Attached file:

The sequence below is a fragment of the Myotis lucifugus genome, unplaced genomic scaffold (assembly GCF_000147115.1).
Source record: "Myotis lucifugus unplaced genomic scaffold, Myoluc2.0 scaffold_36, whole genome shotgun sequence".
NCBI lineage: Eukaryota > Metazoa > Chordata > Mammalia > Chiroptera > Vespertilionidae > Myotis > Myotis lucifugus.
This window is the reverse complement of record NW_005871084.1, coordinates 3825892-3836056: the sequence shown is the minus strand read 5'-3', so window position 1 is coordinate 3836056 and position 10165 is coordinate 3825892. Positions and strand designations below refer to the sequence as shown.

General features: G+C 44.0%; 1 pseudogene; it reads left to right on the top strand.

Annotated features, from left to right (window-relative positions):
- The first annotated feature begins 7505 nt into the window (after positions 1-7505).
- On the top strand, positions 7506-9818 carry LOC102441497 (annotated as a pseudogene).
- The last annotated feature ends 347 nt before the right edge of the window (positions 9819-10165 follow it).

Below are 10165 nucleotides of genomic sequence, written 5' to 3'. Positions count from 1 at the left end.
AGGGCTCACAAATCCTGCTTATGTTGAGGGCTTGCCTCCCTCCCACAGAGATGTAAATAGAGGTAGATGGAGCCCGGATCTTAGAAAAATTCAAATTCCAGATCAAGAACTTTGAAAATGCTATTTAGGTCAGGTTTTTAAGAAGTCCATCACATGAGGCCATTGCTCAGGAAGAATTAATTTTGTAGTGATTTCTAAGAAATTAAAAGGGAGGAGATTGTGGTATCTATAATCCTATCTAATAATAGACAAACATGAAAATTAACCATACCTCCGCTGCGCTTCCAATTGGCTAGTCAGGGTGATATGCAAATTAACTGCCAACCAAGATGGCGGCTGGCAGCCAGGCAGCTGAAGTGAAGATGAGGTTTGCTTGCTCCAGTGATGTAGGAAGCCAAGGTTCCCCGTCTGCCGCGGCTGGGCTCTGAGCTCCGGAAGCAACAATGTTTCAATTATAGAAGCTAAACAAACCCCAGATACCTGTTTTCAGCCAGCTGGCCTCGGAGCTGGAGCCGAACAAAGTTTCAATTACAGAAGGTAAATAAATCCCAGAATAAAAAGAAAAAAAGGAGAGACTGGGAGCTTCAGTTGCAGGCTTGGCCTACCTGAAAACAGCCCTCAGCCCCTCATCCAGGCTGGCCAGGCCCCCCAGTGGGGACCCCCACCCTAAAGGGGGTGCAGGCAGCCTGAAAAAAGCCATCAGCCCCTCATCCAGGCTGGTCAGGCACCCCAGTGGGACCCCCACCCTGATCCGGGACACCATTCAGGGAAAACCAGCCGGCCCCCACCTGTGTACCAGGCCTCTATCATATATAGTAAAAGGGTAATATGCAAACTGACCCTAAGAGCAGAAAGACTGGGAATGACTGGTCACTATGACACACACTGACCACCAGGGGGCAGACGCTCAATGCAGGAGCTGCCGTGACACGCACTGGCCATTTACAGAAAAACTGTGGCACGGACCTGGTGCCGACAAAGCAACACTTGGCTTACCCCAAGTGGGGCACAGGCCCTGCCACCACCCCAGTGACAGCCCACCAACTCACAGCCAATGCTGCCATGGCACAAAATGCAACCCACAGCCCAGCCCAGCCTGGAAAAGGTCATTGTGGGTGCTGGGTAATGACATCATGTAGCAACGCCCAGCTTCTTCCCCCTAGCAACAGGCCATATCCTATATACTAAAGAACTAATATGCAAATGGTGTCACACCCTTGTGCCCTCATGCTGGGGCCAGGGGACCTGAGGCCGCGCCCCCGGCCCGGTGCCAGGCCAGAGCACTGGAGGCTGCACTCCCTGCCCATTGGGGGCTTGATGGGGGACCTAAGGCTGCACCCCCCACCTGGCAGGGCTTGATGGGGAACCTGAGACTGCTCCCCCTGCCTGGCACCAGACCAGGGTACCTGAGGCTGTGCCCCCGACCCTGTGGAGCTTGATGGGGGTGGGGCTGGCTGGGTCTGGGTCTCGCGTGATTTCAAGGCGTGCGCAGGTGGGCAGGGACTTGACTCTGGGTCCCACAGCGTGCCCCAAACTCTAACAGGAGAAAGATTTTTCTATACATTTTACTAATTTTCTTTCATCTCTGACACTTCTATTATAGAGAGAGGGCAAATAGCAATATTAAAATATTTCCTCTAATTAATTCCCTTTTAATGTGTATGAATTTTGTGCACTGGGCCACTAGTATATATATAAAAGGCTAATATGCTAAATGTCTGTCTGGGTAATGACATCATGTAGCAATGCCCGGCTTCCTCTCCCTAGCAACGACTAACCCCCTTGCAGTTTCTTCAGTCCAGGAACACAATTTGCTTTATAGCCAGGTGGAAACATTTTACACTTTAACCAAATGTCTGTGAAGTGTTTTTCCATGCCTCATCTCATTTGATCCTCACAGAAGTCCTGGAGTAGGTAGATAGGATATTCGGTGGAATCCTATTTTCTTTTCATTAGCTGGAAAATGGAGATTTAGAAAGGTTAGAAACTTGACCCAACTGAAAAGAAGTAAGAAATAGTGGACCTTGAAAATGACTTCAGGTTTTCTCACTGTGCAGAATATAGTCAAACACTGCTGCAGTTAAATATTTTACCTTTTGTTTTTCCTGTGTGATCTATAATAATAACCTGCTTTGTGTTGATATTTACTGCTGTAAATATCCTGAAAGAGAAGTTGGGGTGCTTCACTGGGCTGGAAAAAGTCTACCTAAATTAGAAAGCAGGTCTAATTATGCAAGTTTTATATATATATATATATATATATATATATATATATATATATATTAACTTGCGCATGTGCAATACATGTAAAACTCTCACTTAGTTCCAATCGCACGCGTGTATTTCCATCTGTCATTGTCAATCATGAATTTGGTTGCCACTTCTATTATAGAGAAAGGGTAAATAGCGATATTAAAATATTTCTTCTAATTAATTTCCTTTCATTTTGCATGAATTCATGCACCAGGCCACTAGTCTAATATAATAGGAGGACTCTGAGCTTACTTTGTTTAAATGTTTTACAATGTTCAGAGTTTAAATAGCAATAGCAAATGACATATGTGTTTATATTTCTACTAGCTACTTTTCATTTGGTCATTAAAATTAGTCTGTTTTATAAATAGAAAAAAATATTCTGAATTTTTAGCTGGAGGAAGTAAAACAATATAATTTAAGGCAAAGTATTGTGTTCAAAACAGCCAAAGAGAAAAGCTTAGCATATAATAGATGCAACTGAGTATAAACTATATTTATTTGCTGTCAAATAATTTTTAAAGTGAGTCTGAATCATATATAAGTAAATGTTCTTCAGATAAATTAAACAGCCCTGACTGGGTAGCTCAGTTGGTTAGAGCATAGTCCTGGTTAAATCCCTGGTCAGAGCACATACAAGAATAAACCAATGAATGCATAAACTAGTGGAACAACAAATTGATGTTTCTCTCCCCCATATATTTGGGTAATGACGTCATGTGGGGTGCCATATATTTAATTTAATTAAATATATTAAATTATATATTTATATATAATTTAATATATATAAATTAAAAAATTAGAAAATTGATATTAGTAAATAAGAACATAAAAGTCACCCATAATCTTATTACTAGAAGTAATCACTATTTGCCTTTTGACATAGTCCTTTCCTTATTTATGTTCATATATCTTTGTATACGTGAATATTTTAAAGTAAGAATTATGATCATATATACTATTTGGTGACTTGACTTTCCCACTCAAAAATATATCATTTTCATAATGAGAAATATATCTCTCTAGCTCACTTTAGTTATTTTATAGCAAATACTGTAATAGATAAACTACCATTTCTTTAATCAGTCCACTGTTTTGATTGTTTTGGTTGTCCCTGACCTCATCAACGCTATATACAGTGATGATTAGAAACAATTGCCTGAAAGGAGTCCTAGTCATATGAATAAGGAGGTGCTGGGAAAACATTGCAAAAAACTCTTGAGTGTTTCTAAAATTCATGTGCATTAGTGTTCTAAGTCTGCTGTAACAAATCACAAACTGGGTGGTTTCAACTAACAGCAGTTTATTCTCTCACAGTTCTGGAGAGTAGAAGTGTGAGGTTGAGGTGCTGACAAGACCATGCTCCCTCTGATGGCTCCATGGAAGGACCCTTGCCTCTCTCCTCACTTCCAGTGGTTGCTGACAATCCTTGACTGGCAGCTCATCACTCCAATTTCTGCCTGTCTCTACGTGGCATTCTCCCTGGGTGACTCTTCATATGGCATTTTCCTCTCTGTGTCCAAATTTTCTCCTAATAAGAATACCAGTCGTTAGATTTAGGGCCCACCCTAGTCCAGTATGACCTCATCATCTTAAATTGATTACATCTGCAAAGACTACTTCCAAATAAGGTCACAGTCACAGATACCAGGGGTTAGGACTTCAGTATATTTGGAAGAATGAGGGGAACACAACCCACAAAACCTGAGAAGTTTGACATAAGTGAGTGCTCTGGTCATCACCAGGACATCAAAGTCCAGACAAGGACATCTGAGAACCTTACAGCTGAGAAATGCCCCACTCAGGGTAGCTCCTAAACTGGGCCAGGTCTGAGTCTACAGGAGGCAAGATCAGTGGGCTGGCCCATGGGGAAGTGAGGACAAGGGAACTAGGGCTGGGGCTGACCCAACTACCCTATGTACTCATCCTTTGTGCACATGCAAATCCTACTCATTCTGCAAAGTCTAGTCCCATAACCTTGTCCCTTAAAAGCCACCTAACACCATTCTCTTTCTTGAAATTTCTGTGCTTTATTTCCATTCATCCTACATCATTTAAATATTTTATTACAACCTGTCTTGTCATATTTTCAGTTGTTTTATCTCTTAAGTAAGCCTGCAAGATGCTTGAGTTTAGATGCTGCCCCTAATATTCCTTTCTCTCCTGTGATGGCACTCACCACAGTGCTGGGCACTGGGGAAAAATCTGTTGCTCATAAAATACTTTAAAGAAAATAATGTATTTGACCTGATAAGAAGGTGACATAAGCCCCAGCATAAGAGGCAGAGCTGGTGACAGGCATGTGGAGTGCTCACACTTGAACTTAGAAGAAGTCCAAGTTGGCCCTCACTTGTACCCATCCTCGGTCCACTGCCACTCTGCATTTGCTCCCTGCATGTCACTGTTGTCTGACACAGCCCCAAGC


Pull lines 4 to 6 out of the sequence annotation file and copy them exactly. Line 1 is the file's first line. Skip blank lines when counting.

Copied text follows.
This window is the reverse complement of record NW_005871084.1, coordinates 3825892-3836056: the sequence shown is the minus strand read 5'-3', so window position 1 is coordinate 3836056 and position 10165 is coordinate 3825892. Positions and strand designations below refer to the sequence as shown.

General features: G+C 44.0%; 1 pseudogene; it reads left to right on the top strand.

Annotated features, from left to right (window-relative positions):